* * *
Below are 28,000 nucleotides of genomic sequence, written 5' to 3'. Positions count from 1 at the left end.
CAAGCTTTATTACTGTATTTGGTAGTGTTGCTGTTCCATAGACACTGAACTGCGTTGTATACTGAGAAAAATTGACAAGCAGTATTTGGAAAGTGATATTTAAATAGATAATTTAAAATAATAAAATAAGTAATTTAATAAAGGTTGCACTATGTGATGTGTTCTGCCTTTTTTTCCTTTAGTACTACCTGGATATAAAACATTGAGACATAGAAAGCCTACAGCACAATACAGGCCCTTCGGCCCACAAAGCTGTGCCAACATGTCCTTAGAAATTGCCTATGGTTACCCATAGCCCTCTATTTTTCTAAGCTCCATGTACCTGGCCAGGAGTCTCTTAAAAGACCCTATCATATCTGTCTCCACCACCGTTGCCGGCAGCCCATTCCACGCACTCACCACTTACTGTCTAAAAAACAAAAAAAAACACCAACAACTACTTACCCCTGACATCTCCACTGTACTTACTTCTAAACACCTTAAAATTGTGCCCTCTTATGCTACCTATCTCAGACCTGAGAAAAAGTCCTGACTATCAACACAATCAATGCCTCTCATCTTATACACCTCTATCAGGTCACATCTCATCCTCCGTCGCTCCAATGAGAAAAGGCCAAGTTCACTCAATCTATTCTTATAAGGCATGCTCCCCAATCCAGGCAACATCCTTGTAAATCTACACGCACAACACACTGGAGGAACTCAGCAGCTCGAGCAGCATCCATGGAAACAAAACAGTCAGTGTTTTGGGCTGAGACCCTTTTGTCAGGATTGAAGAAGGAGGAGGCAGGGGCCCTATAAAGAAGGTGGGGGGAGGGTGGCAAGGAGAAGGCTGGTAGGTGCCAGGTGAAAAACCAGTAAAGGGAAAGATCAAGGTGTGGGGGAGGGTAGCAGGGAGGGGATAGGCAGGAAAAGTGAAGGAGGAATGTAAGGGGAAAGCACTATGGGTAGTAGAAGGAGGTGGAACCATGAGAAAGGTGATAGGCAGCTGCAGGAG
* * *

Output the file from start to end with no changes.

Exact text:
Below are 28,000 nucleotides of genomic sequence, written 5' to 3'. Positions count from 1 at the left end.
CAAGCTTTATTACTGTATTTGGTAGTGTTGCTGTTCCATAGACACTGAACTGCGTTGTATACTGAGAAAAATTGACAAGCAGTATTTGGAAAGTGATATTTAAATAGATAATTTAAAATAATAAAATAAGTAATTTAATAAAGGTTGCACTATGTGATGTGTTCTGCCTTTTTTTCCTTTAGTACTACCTGGATATAAAACATTGAGACATAGAAAGCCTACAGCACAATACAGGCCCTTCGGCCCACAAAGCTGTGCCAACATGTCCTTAGAAATTGCCTATGGTTACCCATAGCCCTCTATTTTTCTAAGCTCCATGTACCTGGCCAGGAGTCTCTTAAAAGACCCTATCATATCTGTCTCCACCACCGTTGCCGGCAGCCCATTCCACGCACTCACCACTTACTGTCTAAAAAACAAAAAAAAACACCAACAACTACTTACCCCTGACATCTCCACTGTACTTACTTCTAAACACCTTAAAATTGTGCCCTCTTATGCTACCTATCTCAGACCTGAGAAAAAGTCCTGACTATCAACACAATCAATGCCTCTCATCTTATACACCTCTATCAGGTCACATCTCATCCTCCGTCGCTCCAATGAGAAAAGGCCAAGTTCACTCAATCTATTCTTATAAGGCATGCTCCCCAATCCAGGCAACATCCTTGTAAATCTACACGCACAACACACTGGAGGAACTCAGCAGCTCGAGCAGCATCCATGGAAACAAAACAGTCAGTGTTTTGGGCTGAGACCCTTTTGTCAGGATTGAAGAAGGAGGAGGCAGGGGCCCTATAAAGAAGGTGGGGGGAGGGTGGCAAGGAGAAGGCTGGTAGGTGCCAGGTGAAAAACCAGTAAAGGGAAAGATCAAGGTGTGGGGGAGGGTAGCAGGGAGGGGATAGGCAGGAAAAGTGAAGGAGGAATGTAAGGGGAAAGCACTATGGGTAGTAGAAGGAGGTGGAACCATGAGAAAGGTGATAGGCAGCTGCAGGAG